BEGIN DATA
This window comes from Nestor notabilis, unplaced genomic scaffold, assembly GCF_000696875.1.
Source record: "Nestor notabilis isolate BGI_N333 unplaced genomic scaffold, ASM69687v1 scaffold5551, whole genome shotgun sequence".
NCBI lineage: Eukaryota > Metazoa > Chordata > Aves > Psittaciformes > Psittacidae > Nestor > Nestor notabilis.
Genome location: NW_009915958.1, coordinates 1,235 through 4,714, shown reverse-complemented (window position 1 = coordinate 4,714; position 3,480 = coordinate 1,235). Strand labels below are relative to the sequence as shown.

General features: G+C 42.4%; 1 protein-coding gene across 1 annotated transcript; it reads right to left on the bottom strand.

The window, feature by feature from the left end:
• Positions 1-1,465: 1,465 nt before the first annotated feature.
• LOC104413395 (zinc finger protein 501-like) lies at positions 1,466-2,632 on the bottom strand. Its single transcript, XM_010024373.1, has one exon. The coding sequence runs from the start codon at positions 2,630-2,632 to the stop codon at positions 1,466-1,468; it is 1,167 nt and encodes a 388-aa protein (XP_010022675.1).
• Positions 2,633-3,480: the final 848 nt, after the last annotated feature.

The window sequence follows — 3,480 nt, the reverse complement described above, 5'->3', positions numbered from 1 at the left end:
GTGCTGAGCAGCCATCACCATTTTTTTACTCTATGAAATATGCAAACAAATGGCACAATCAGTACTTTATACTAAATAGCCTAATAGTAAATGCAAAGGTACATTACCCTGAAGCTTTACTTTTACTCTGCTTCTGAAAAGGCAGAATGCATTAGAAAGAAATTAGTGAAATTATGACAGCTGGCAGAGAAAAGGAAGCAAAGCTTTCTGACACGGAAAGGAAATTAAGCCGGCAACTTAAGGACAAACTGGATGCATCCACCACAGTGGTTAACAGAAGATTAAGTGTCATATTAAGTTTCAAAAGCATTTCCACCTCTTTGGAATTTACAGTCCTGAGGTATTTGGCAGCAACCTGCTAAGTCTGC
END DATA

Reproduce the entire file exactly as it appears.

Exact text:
This window comes from Nestor notabilis, unplaced genomic scaffold, assembly GCF_000696875.1.
Source record: "Nestor notabilis isolate BGI_N333 unplaced genomic scaffold, ASM69687v1 scaffold5551, whole genome shotgun sequence".
NCBI lineage: Eukaryota > Metazoa > Chordata > Aves > Psittaciformes > Psittacidae > Nestor > Nestor notabilis.
Genome location: NW_009915958.1, coordinates 1,235 through 4,714, shown reverse-complemented (window position 1 = coordinate 4,714; position 3,480 = coordinate 1,235). Strand labels below are relative to the sequence as shown.

General features: G+C 42.4%; 1 protein-coding gene across 1 annotated transcript; it reads right to left on the bottom strand.

The window, feature by feature from the left end:
• Positions 1-1,465: 1,465 nt before the first annotated feature.
• LOC104413395 (zinc finger protein 501-like) lies at positions 1,466-2,632 on the bottom strand. Its single transcript, XM_010024373.1, has one exon. The coding sequence runs from the start codon at positions 2,630-2,632 to the stop codon at positions 1,466-1,468; it is 1,167 nt and encodes a 388-aa protein (XP_010022675.1).
• Positions 2,633-3,480: the final 848 nt, after the last annotated feature.

The window sequence follows — 3,480 nt, the reverse complement described above, 5'->3', positions numbered from 1 at the left end:
GTGCTGAGCAGCCATCACCATTTTTTTACTCTATGAAATATGCAAACAAATGGCACAATCAGTACTTTATACTAAATAGCCTAATAGTAAATGCAAAGGTACATTACCCTGAAGCTTTACTTTTACTCTGCTTCTGAAAAGGCAGAATGCATTAGAAAGAAATTAGTGAAATTATGACAGCTGGCAGAGAAAAGGAAGCAAAGCTTTCTGACACGGAAAGGAAATTAAGCCGGCAACTTAAGGACAAACTGGATGCATCCACCACAGTGGTTAACAGAAGATTAAGTGTCATATTAAGTTTCAAAAGCATTTCCACCTCTTTGGAATTTACAGTCCTGAGGTATTTGGCAGCAACCTGCTAAGTCTGC